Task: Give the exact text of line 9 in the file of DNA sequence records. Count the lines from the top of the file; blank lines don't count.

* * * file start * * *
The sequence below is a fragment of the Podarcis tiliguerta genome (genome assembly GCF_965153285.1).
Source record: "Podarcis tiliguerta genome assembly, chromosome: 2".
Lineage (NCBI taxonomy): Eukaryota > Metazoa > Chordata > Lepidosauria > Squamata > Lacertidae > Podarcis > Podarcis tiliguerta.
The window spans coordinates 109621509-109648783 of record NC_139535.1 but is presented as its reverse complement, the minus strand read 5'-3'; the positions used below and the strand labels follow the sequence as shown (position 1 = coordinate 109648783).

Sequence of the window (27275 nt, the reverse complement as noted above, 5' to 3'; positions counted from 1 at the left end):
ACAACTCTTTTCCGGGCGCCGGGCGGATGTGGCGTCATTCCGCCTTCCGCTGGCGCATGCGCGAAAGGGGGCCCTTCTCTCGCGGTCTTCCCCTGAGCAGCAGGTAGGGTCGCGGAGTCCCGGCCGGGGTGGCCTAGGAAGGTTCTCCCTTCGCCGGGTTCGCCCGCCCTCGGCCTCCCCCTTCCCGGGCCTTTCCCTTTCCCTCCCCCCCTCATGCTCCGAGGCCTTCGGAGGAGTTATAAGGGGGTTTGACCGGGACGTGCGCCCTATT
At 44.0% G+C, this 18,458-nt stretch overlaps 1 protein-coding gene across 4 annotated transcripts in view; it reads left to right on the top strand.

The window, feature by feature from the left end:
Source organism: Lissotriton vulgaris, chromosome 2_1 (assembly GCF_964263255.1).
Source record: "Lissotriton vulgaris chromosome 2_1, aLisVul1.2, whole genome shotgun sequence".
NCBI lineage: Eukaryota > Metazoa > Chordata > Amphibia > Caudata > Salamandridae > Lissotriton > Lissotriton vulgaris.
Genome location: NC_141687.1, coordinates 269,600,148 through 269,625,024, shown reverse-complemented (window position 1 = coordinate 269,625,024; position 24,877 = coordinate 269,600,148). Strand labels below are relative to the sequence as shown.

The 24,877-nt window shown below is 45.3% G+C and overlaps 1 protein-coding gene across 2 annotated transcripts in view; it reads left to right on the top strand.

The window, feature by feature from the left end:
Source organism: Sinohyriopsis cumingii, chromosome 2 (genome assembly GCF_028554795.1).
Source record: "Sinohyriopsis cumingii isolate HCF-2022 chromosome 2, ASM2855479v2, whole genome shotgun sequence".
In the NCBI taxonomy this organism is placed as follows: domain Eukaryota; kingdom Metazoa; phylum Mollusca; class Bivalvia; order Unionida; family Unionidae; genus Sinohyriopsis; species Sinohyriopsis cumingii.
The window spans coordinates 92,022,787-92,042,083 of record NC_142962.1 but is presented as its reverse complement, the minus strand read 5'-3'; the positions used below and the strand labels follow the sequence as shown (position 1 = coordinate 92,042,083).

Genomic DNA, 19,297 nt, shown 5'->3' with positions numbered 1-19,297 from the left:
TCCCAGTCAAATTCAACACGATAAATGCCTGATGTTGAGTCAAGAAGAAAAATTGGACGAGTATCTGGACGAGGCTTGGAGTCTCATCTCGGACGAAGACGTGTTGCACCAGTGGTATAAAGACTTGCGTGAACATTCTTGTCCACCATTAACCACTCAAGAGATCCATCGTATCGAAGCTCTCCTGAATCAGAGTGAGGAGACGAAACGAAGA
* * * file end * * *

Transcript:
Source organism: Lissotriton vulgaris, chromosome 2_1 (assembly GCF_964263255.1).